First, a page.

Customs control on the A20 in Vierzon: unconstitutional according to a lawyer

L’article 60 of the customs code occupied part of the hearing of the Bourges Criminal Court, this Friday, March 18. Me Eugène Bangoura, who defends the interests of a forty-year-old man suspected of money laundering, has indeed filed conclusions for the purpose of transmitting a priority question of constitutionality (QPC) to the criminal chamber of the court of cassation, which can then submit this question to the Constitutional Council.

The case, namely the transport of 47,000 euros in cash in the door trim of a vehicle checked by customs on February 10, 2020 at the A20 Vierzon Nord tollbooth, was therefore not judged on the bottom.

A dinosaur “

In his argument, Me Bangoura questioned Article 60 of the Customs Code, a “dinosaur” which came into force in 1949 which has not since been amended or modified and which, according to the lawyer , “more suited to the legal order”.

To support his demonstration, he relied on the 1958 Constitution which stipulates that “the judicial authority is the guardian of individual freedom”.

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The lawyer notably highlighted the fact that customs controls are implemented without the gaze of the judicial authority and even without its authorization; that the space of time during which a person is immobilized during a check, sometimes for several hours, and his vehicle searched, is not subject to any legal framework.

“It is not a police custody, nor a customs detention. No right is notified to the controlled person during this time period. We are there, a little suspended, deprived of freedom, without knowing in what legal framework we are. During this time, which lasted a little over three hours for my client, the judicial authority was not notified, no right was notified. And this even though article 60 in its writing “does not allow any measure of coercion”.

Would there be a state of exception in the rule of law?

For Me Bangoura, this time of control undermines the freedom to come and go, moreover without time limit provided for by law. “Would there be a state of exception in the rule of law? “Questioned the lawyer recalling that, in common law and out of flagrante delicto, written authorizations from the public prosecutor are necessary for any search of a vehicle during a roadside check operated by the police.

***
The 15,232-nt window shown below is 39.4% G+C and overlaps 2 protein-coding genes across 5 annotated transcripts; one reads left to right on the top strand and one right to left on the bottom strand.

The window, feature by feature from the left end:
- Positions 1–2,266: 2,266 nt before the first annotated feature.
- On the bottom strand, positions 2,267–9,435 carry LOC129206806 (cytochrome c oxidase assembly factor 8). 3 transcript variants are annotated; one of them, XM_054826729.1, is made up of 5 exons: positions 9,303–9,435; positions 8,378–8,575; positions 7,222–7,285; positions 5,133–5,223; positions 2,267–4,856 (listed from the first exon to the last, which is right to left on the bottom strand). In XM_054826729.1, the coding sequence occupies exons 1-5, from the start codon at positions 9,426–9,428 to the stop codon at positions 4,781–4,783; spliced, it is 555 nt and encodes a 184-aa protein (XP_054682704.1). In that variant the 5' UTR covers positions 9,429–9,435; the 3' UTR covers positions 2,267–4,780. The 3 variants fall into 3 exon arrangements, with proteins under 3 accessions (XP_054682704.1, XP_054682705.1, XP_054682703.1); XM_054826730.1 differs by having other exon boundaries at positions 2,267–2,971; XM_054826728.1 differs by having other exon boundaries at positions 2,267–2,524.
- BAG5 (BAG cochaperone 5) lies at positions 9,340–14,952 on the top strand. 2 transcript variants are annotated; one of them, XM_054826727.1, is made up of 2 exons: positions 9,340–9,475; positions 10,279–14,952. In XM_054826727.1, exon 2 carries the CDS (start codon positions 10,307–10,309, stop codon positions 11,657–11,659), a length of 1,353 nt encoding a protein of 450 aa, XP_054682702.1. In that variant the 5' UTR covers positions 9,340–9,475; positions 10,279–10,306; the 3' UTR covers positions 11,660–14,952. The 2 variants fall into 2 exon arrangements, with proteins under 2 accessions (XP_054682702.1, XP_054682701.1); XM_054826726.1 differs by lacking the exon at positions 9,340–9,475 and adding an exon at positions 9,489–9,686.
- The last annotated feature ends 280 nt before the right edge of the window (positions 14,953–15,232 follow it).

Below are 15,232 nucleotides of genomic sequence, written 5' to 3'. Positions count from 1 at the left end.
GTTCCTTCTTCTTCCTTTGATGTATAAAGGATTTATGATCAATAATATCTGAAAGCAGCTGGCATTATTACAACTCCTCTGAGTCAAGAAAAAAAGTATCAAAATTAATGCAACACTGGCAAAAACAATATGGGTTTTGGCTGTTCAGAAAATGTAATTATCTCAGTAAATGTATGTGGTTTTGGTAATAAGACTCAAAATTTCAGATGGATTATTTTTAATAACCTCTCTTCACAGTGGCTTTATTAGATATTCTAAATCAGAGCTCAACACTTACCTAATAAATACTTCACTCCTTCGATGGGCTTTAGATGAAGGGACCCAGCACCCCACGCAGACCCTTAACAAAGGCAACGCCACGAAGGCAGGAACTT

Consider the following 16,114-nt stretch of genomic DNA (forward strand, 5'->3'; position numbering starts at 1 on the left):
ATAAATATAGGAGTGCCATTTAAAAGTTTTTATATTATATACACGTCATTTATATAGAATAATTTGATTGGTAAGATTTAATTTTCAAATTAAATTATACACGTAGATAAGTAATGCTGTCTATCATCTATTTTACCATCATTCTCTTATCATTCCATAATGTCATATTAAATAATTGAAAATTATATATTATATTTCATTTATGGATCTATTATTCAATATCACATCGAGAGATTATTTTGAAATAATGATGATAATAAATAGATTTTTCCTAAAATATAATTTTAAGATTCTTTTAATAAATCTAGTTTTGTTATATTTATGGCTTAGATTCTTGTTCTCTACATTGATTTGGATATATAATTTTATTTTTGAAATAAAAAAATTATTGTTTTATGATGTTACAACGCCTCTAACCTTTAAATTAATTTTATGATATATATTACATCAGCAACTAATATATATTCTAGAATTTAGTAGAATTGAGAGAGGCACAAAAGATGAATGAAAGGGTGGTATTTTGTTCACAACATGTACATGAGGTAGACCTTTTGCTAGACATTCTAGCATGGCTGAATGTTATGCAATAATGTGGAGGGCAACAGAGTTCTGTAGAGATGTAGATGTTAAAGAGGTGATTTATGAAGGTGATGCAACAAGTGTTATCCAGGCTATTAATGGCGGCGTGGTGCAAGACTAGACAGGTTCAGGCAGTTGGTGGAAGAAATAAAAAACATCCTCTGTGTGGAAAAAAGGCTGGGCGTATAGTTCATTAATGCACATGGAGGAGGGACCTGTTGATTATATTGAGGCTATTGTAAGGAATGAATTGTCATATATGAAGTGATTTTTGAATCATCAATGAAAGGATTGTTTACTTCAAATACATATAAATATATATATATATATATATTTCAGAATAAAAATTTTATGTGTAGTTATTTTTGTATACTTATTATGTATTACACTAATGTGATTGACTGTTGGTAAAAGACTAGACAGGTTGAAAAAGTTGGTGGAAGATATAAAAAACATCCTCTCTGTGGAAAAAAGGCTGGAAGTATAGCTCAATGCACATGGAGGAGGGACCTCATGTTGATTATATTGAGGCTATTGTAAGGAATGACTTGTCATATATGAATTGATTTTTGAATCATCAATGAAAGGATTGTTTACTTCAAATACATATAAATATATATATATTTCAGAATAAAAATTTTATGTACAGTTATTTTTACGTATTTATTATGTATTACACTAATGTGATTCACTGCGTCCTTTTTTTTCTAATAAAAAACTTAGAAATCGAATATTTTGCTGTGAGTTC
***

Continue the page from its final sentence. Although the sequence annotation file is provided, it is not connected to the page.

For the lawyer, article 60 of the customs code in its wording undermines the exercise of constitutionally guaranteed freedoms: “This is no longer admissible. “.

“By dint of relying on principles, they will eventually give in. »

Joel Garrigue (public prosecutor of Bourges citing Talleyrand)

Joël Garrigue, public prosecutor of Bourges, admitted that “indeed, questions arise”. Like Me Bangoura a few minutes earlier, he notably mentioned the last judgment rendered three weeks ago by the court of cassation which annulled a procedure in which a customs check was carried out on the basis of Article 60 because this check was carried out without the presence of the driver of the vehicle. This amounts to saying that the Court of Cassation, which had previously implicitly recognized the possibility of a coercive measure, now considers that coercion must be exercised against the driver to carry out a customs check.

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“The position of the Court of Cassation is changing somewhat,” said the prosecutor. One can wonder if the position of principle is still in tune with the times and consistent with the evolution of the law. “He therefore relied “on the wisdom” of the court while quoting Talleyrand: “By dint of relying on principles, they will end up giving in. »

The Bourges Criminal Court is expected to render its decision on April 1.

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